Marijuana is currently against federal law, and although some states have legalized it for medical use (and some have gone even further and legalized it for recreational use), it remains taboo in many circles despite the fact that it’s considered to be less damaging than alcohol, which is a legal substance. However, its medicinal properties have been well-known for many years, and it is often used for pain and nausea relief. Some women have found massive improvement using cannabis during pregnancy, and we found out why.
Morning sickness is bad enough, but some women are unlucky enough to be handed a case of hyperemesis gravidarum (HG), which is a serious pregnancy complication that features severe nausea, vomiting and dehydration. It can lead to hospitalization so the mom-to-be can receive intravenous fluids and in some cases nutritional support (such as a PICC line). There are medications available, but they’re not always effective and some have undesirable side effects.
Dr. Joey Rottman, D.O. is a medical associate at Intergr8 Health in Burlington, Massachusetts, who specializes in obstetrics and gynecology and integrative pain management. Fortunately, he was on hand to answer some important questions about marijuana use during pregnancy.
“The main reason women choose to use cannabis during pregnancy is for severe nausea and vomiting known as HG,” he explained. “They feel in many cases it is safer than prescription medications that physicians prescribed and they feel it is certainly safer than having a PICC line.”
This is exactly why an Iowa mom of two would make that choice in the future, if it came down to it. “Honestly if I were to have another baby, if I again suffered from HG, I would probably seek out edibles,” she explained. “I was sick the entire time with both of my girls, and don't like taking medications when they are only semi-effective. As a last resort I would smoke, but I would definitely try a pot cookie or a brownie or something similar to see if it worked.”
It can be hard to get the blessing of a health care provider for cannabis use during pregnancy, but we found two moms-to-be who have. “My health care provider believes that there are circumstances in which the benefits outweigh some risks, and I fall under that category,” explained a Texas mom-to-be. “Recently, we acquired a vaporizer known as a volcano. The marijuana is heated to super high temperatures, and the vapor then fills a plastic bag. It has a mouthpiece you can attach to it to inhale it. There is absolutely no smoke. Since I gave in and started smoking again I've had almost no issues with morning sickness, and my appetite has returned. My anxiety level, which is normally extremely high, is about as level as it can be during pregnancy which I believe has had an enormous benefit. With my son I spent so much time scared and crying and in a panic, now the same problems (chronic bleeds, high blood pressure, so on) are either resolving or healing, and I attribute that greatly to not stressing my body out for no need.”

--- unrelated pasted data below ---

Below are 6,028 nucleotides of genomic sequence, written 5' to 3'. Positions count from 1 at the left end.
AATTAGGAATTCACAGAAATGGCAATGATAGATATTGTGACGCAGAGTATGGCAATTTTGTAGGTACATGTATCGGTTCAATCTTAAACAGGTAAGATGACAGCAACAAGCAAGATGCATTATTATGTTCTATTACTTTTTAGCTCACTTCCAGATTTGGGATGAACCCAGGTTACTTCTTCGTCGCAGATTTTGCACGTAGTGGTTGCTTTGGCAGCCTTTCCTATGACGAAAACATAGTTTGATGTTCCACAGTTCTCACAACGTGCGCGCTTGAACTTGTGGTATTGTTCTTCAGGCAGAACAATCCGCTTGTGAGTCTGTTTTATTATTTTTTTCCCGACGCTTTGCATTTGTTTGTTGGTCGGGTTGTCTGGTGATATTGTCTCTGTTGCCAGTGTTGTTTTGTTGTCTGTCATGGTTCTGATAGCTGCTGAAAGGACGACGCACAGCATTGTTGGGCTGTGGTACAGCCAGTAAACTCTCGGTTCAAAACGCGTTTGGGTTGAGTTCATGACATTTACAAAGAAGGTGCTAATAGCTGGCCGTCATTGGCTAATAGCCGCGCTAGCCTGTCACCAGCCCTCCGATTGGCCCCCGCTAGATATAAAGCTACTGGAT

A Missouri mom, who is expecting her second child, also got the go-ahead from her provider. “With this pregnancy I randomly have since 12 weeks,” she told us. “I have the support and encouragement of my midwife. It really helps me relax and it also helps with aches and pains related to pregnancy.”
Dr. Rottman said that studies on the risks of cannabis use during pregnancy don’t really paint a clear picture — for starters, most of these studies are from a couple of decades ago. “They show a decrease in birth weight, a slight decrease in Apgar scores and an increase of admission to the NICU,” he stated. “The study data is fuzzy because they cannot and do not separate cannabis use and alcohol consumption at times. There was one study in Jamaica which showed a benefit of marijuana but they also showed that those who used cannabis were in a higher socioeconomic class. No known studies compared methods of consumption but it is commonly felt today that vaporization is safer than smoking and more effective than oral consumption.”
One thing that Dr. Rottman points out is that there are few studies that support the use of medical marijuana, and the reasons for this might not be what you think. “There are so few studies in general which support the use of marijuana for medical purposes and any studies or trials very rarely meet standards because the FDA/NIDA makes it very difficult for researchers to conduct large number randomized controlled trials on humans, unless those studies are designed to show the harm of marijuana,” he explained. “FDA-quality trials are very expensive and the funding is not often possible for cannabis research because there are no large pharmaceuticals companies paying for the studies as there is no money to be made for them from the results.”
The bottom line? Sometimes women and their care providers can come to an agreement that using cannabis during pregnancy is a better option than some medications — and in many cases, better than being hospitalized with a PICC line. “One must sit down with the patient and discuss the risks and benefits of cannabis use,” Dr. Rottman said. And if you catch a whisper that a mom-to-be is using cannabis, you should think twice before condemning her — it may be the best choice for her.
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